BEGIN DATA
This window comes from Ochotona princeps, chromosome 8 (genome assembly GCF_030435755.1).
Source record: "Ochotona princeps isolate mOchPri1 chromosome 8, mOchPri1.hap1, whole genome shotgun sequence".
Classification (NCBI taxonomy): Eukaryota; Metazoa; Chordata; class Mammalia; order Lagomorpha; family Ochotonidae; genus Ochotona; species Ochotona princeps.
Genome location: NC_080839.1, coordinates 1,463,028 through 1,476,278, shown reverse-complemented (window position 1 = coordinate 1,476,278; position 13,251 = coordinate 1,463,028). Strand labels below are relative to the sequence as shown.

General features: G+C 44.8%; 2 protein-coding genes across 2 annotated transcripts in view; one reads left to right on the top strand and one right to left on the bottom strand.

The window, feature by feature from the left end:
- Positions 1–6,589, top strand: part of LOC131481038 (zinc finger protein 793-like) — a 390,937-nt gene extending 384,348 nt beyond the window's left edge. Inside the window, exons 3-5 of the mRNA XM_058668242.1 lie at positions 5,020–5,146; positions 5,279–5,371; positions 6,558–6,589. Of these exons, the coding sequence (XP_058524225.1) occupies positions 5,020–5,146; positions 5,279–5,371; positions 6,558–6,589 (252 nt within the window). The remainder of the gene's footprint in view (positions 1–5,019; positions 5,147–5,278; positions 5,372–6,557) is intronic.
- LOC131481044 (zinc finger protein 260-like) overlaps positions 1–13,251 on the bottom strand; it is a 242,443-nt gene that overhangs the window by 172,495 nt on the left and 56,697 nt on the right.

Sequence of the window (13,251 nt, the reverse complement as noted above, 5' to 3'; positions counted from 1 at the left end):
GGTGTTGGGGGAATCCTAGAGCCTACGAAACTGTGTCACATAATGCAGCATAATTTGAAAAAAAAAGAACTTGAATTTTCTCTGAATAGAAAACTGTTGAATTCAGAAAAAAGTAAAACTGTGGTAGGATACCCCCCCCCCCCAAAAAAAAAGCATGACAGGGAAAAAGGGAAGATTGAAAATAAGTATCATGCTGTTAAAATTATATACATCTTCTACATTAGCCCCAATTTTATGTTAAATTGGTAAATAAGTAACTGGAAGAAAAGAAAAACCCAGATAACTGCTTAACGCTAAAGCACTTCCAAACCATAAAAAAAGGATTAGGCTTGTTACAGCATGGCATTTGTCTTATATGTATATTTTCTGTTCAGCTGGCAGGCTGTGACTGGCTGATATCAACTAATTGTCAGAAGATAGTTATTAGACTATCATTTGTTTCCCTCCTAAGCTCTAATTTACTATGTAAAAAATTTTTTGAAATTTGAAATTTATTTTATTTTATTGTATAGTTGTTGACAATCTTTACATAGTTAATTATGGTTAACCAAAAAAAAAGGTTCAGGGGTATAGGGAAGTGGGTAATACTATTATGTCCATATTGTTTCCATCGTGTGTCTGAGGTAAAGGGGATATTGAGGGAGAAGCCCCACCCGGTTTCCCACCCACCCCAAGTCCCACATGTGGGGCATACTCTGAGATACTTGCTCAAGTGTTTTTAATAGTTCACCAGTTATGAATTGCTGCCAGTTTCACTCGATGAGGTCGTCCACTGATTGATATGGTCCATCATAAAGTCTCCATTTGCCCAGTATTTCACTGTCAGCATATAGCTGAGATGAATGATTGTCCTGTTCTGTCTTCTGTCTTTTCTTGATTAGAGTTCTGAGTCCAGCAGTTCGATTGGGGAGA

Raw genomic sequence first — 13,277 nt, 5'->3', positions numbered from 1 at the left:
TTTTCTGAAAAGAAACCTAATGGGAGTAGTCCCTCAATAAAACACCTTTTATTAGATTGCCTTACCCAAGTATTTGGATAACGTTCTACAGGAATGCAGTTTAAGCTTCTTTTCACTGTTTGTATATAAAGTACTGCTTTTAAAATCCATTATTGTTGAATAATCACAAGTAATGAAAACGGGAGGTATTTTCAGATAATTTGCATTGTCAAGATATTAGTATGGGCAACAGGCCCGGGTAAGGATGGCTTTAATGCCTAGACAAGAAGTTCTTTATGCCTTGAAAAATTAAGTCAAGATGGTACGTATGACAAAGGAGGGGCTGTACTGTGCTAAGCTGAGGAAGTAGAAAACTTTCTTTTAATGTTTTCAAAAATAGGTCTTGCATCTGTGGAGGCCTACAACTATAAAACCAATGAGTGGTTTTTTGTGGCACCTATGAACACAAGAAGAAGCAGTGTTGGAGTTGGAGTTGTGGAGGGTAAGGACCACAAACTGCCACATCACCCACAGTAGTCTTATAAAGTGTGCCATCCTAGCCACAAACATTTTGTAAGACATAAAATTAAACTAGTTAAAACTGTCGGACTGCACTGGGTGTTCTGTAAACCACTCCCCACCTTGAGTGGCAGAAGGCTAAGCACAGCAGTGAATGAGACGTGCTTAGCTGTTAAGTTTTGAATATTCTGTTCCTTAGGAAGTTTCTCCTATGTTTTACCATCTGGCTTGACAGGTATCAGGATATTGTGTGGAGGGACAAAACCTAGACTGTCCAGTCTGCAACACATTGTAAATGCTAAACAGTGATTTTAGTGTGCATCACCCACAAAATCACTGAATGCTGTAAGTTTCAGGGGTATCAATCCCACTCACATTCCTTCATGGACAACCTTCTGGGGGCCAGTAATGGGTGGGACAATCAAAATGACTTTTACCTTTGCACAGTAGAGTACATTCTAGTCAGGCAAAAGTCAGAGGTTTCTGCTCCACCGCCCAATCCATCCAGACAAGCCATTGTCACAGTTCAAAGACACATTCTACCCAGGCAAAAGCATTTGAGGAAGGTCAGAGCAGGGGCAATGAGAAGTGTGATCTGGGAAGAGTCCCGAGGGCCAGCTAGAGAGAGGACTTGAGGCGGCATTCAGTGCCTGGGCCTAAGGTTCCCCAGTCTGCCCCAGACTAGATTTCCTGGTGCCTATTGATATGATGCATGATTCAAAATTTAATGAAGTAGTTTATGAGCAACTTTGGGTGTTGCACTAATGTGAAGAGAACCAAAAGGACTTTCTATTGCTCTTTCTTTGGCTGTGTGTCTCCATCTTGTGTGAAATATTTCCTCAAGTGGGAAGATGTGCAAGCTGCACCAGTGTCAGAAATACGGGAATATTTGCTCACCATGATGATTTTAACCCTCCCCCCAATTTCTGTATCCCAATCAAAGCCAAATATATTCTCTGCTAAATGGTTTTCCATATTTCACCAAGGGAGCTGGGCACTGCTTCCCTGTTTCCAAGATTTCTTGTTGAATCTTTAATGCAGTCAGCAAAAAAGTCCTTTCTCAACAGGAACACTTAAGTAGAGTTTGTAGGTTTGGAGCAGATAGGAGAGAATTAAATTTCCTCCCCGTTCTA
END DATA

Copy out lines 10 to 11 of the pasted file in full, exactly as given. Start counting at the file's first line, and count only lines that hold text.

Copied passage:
GGTGTTGGGGGAATCCTAGAGCCTACGAAACTGTGTCACATAATGCAGCATAATTTGAAAAAAAAAGAACTTGAATTTTCTCTGAATAGAAAACTGTTGAATTCAGAAAAAAGTAAAACTGTGGTAGGATACCCCCCCCCCCCAAAAAAAAAGCATGACAGGGAAAAAGGGAAGATTGAAAATAAGTATCATGCTGTTAAAATTATATACATCTTCTACATTAGCCCCAATTTTATGTTAAATTGGTAAATAAGTAACTGGAAGAAAAGAAAAACCCAGATAACTGCTTAACGCTAAAGCACTTCCAAACCATAAAAAAAGGATTAGGCTTGTTACAGCATGGCATTTGTCTTATATGTATATTTTCTGTTCAGCTGGCAGGCTGTGACTGGCTGATATCAACTAATTGTCAGAAGATAGTTATTAGACTATCATTTGTTTCCCTCCTAAGCTCTAATTTACTATGTAAAAAATTTTTTGAAATTTGAAATTTATTTTATTTTATTGTATAGTTGTTGACAATCTTTACATAGTTAATTATGGTTAACCAAAAAAAAAGGTTCAGGGGTATAGGGAAGTGGGTAATACTATTATGTCCATATTGTTTCCATCGTGTGTCTGAGGTAAAGGGGATATTGAGGGAGAAGCCCCACCCGGTTTCCCACCCACCCCAAGTCCCACATGTGGGGCATACTCTGAGATACTTGCTCAAGTGTTTTTAATAGTTCACCAGTTATGAATTGCTGCCAGTTTCACTCGATGAGGTCGTCCACTGATTGATATGGTCCATCATAAAGTCTCCATTTGCCCAGTATTTCACTGTCAGCATATAGCTGAGATGAATGATTGTCCTGTTCTGTCTTCTGTCTTTTCTTGATTAGAGTTCTGAGTCCAGCAGTTCGATTGGGGAGA

Raw genomic sequence first — 13,277 nt, 5'->3', positions numbered from 1 at the left: